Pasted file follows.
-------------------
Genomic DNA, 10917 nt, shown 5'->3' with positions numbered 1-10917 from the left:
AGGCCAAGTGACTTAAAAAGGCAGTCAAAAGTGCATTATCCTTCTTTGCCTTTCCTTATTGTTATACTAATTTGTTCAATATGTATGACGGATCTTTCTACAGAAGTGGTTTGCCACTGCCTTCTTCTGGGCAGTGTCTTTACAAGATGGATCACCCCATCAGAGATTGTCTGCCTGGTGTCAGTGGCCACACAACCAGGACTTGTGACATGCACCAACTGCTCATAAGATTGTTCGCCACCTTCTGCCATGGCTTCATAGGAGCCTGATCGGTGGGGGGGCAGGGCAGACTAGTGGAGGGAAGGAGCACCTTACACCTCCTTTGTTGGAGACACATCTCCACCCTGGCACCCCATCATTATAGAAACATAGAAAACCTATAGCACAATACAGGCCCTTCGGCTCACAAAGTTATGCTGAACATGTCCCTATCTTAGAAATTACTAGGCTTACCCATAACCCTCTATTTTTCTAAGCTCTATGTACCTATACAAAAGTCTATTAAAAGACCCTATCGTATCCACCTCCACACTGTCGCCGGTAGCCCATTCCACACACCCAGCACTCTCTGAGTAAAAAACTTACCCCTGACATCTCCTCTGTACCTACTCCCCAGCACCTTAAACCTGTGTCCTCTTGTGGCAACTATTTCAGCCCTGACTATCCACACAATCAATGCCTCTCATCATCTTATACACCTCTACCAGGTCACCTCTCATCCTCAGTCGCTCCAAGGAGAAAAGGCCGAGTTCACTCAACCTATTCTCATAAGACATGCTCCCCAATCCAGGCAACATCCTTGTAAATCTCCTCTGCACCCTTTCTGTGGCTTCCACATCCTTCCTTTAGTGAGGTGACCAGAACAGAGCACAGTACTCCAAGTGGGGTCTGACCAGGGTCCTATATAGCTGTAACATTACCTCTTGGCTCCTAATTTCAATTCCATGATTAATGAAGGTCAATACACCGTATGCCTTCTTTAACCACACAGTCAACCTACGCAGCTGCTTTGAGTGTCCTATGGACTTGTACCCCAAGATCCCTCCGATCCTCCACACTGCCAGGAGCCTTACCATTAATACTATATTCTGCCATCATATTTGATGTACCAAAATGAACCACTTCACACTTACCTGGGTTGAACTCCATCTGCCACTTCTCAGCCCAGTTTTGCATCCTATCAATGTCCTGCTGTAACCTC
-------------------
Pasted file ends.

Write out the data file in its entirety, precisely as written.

Genomic DNA, 10917 nt, shown 5'->3' with positions numbered 1-10917 from the left:
AGGCCAAGTGACTTAAAAAGGCAGTCAAAAGTGCATTATCCTTCTTTGCCTTTCCTTATTGTTATACTAATTTGTTCAATATGTATGACGGATCTTTCTACAGAAGTGGTTTGCCACTGCCTTCTTCTGGGCAGTGTCTTTACAAGATGGATCACCCCATCAGAGATTGTCTGCCTGGTGTCAGTGGCCACACAACCAGGACTTGTGACATGCACCAACTGCTCATAAGATTGTTCGCCACCTTCTGCCATGGCTTCATAGGAGCCTGATCGGTGGGGGGGCAGGGCAGACTAGTGGAGGGAAGGAGCACCTTACACCTCCTTTGTTGGAGACACATCTCCACCCTGGCACCCCATCATTATAGAAACATAGAAAACCTATAGCACAATACAGGCCCTTCGGCTCACAAAGTTATGCTGAACATGTCCCTATCTTAGAAATTACTAGGCTTACCCATAACCCTCTATTTTTCTAAGCTCTATGTACCTATACAAAAGTCTATTAAAAGACCCTATCGTATCCACCTCCACACTGTCGCCGGTAGCCCATTCCACACACCCAGCACTCTCTGAGTAAAAAACTTACCCCTGACATCTCCTCTGTACCTACTCCCCAGCACCTTAAACCTGTGTCCTCTTGTGGCAACTATTTCAGCCCTGACTATCCACACAATCAATGCCTCTCATCATCTTATACACCTCTACCAGGTCACCTCTCATCCTCAGTCGCTCCAAGGAGAAAAGGCCGAGTTCACTCAACCTATTCTCATAAGACATGCTCCCCAATCCAGGCAACATCCTTGTAAATCTCCTCTGCACCCTTTCTGTGGCTTCCACATCCTTCCTTTAGTGAGGTGACCAGAACAGAGCACAGTACTCCAAGTGGGGTCTGACCAGGGTCCTATATAGCTGTAACATTACCTCTTGGCTCCTAATTTCAATTCCATGATTAATGAAGGTCAATACACCGTATGCCTTCTTTAACCACACAGTCAACCTACGCAGCTGCTTTGAGTGTCCTATGGACTTGTACCCCAAGATCCCTCCGATCCTCCACACTGCCAGGAGCCTTACCATTAATACTATATTCTGCCATCATATTTGATGTACCAAAATGAACCACTTCACACTTACCTGGGTTGAACTCCATCTGCCACTTCTCAGCCCAGTTTTGCATCCTATCAATGTCCTGCTGTAACCTC